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Heel to Toe: Tips on buying the right pair of tennis shoes

16 Apr. 2013 Posted by Hannah Mich
tips on buying running shoes, quality running shoes, buying tennis shoes, shoe tests, shoe arch support, recycle shoes, soles of shoes, shoe anatomy

For every occasion there are a pair of shoes. They are not just a piece of clothing or equipment, they are a companion of sorts. We travel everywhere with our shoes from a stroll through the local grocery store to hiking the mountains in New Mexico. When purchasing shoes we can spend hours searching for the right brand, color, style and size. However, we often neglect the more critical details of function, quality and comfort. In fact, it may seem it is only by chance that you buy a "favorite" pair of shoes. But contrary to how it appears, buying a pair shoes that become a "favorite" has less to do with karma and more to do with how you go about buying your shoes. Below are tips on how to buy a "favorite" pair of shoes.

1. Shop for shoes in the afternoon. Our feet swell slightly throughout the day. Buying shoes in the afternoon or early evening will ensure your shoes will not feel too snug.

2. Besides knowing the size of your foot, know your foot type. Perform this test to determine your foot type. Your foot type determines what kind of support and cushion you will need in the shoe: flat or low arch feet need more support and cushion, while high arched feet need a less rigid shoe to encourage movement.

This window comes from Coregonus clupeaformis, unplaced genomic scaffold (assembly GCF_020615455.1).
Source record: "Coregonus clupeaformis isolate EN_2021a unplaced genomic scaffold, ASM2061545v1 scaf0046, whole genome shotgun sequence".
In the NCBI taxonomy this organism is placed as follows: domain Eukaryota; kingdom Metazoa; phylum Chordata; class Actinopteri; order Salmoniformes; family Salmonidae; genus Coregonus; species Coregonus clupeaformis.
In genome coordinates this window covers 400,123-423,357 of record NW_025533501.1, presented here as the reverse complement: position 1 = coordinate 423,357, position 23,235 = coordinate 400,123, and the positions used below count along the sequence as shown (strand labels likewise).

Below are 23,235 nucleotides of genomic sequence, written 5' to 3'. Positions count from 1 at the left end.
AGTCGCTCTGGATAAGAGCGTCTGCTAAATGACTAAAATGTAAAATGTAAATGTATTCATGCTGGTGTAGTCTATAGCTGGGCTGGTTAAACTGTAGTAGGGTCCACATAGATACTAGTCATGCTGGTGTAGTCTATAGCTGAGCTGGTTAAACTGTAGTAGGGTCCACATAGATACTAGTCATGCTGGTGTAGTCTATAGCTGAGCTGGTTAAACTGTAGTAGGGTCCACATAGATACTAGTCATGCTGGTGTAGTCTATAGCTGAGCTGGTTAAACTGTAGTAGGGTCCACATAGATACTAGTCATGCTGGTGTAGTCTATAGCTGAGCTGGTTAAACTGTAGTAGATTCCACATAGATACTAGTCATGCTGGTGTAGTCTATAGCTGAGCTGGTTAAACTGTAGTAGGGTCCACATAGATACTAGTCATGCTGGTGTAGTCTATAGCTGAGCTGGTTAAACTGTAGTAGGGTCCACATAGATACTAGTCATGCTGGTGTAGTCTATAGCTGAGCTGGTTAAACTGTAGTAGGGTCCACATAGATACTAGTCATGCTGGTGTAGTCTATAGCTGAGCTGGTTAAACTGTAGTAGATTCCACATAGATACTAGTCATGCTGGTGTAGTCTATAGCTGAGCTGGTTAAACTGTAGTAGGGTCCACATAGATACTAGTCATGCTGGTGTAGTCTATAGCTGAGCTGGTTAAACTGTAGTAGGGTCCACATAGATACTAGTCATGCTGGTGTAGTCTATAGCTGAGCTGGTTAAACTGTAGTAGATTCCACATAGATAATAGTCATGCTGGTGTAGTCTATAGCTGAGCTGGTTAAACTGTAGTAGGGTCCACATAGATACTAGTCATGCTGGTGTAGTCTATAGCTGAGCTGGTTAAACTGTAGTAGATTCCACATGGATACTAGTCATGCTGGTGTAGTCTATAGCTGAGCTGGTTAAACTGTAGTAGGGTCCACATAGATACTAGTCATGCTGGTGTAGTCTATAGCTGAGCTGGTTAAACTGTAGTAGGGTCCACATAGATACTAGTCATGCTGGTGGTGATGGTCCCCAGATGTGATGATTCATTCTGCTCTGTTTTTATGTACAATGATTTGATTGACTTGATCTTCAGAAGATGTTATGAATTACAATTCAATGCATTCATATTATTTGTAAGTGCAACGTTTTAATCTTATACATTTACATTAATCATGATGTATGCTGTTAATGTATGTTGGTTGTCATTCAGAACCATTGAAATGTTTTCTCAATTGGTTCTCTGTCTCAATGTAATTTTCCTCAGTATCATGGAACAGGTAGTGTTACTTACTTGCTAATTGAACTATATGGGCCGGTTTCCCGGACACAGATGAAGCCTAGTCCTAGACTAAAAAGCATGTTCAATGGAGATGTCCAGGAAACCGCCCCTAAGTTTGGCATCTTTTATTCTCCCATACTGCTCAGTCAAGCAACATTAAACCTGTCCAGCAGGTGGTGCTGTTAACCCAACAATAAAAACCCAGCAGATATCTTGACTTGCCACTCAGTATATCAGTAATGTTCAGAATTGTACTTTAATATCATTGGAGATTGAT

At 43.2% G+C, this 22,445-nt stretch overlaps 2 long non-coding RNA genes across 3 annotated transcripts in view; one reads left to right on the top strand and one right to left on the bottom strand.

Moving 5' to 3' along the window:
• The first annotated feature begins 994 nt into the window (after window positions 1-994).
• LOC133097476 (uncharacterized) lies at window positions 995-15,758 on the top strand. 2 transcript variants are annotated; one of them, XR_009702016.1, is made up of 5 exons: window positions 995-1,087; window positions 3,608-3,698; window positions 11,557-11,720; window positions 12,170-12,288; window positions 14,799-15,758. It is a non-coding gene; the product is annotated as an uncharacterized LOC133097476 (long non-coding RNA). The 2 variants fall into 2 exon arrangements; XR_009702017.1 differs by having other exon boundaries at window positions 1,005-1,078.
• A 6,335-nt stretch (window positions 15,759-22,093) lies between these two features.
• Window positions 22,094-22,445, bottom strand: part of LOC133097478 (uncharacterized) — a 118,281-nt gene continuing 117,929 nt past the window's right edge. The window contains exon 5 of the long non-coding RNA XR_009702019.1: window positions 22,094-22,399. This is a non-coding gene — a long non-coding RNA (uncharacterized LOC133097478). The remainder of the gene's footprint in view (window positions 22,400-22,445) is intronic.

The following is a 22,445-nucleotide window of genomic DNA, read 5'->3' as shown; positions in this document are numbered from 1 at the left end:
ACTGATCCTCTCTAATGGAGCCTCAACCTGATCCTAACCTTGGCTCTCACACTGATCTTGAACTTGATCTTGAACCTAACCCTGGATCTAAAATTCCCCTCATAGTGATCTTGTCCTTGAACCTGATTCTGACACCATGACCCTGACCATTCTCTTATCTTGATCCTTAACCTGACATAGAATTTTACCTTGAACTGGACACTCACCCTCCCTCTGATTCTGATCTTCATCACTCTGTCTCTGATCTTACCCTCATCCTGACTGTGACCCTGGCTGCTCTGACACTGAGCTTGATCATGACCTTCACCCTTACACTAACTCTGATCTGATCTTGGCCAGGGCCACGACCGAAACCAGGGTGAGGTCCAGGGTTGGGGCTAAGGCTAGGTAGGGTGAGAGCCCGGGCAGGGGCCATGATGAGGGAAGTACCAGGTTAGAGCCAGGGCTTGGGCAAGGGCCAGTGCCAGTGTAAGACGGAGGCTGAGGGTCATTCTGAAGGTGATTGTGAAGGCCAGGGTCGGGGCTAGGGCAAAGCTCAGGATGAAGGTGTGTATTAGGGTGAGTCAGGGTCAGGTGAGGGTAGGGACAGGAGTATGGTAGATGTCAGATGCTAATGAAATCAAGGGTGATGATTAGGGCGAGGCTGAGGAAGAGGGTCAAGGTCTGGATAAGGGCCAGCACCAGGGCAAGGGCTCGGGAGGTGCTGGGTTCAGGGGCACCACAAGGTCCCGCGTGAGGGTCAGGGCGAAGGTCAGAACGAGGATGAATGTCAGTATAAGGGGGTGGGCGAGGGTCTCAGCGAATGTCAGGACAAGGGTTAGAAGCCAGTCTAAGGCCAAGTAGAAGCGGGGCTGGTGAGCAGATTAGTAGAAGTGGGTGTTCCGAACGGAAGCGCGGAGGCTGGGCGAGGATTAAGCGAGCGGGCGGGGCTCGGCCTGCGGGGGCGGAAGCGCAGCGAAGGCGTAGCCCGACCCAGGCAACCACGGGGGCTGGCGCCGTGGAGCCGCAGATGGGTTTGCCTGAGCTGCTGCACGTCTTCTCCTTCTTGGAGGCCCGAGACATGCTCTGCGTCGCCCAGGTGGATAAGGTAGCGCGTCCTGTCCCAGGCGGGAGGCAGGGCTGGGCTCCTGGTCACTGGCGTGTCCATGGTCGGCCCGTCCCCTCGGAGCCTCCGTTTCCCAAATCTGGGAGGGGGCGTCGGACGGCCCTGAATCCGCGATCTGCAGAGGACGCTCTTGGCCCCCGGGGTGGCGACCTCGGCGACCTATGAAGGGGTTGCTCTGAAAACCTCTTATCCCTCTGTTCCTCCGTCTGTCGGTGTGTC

3. Do not just wear the shoe, but touch and manipulate it. Perform the flexion test. This means you hold the heal of the shoe in one hand and push up against the toe of the shoe with the other hand to see if the shoe bends easily at the "ball of the foot" area. You do not want too much resistance with this because that can cause strain on the foot.

4. Arch support and stability. Feel inside the shoe to see what type of support it offers for your arch on the inside of your foot. Then look at the outer sole of the shoe to check for height and firmness, which plays a significant role in a shoe's stability. The torsion test can also be used to check for stability. Many shoes today do not offer a lot of arch support, therefore, you may benefit from seeing a podiatrist about orthotics if you have high or low arches.

5. When wearing the shoes, make sure you are wearing the socks or stockings you would normally wear with them and you lace them all the way up. Walk, zigzag, run, skip, and jump in the shoes to make sure they are comfortable to you.

6. Wiggle your toes. When wearing the shoes move your foot around and wiggle your toes to make sure their is a little "breathing" room, but not too much. In fact, trying on the same shoe in a half size bigger or small is helpful in determining the one that is most comfortable. A shoe that is a half size too big or small can cause blisters and pressure points, leading to pain and increasing your risk of a more serious injury.

7. Look at the bottom of the shoe. It should have ample traction for when you are out on the trails or walking on wet pavement.

8. Before you even head to the stores check out shoes on-line so you have an idea of what is out there and what you are looking forward.

Now you are officially prepared to buy your next pair of shoes. And remember do not just toss out that old pair of sneakers - RECYCLE them! If you have any additional tips or stories about your shoe shopping excursion feel free to share below.


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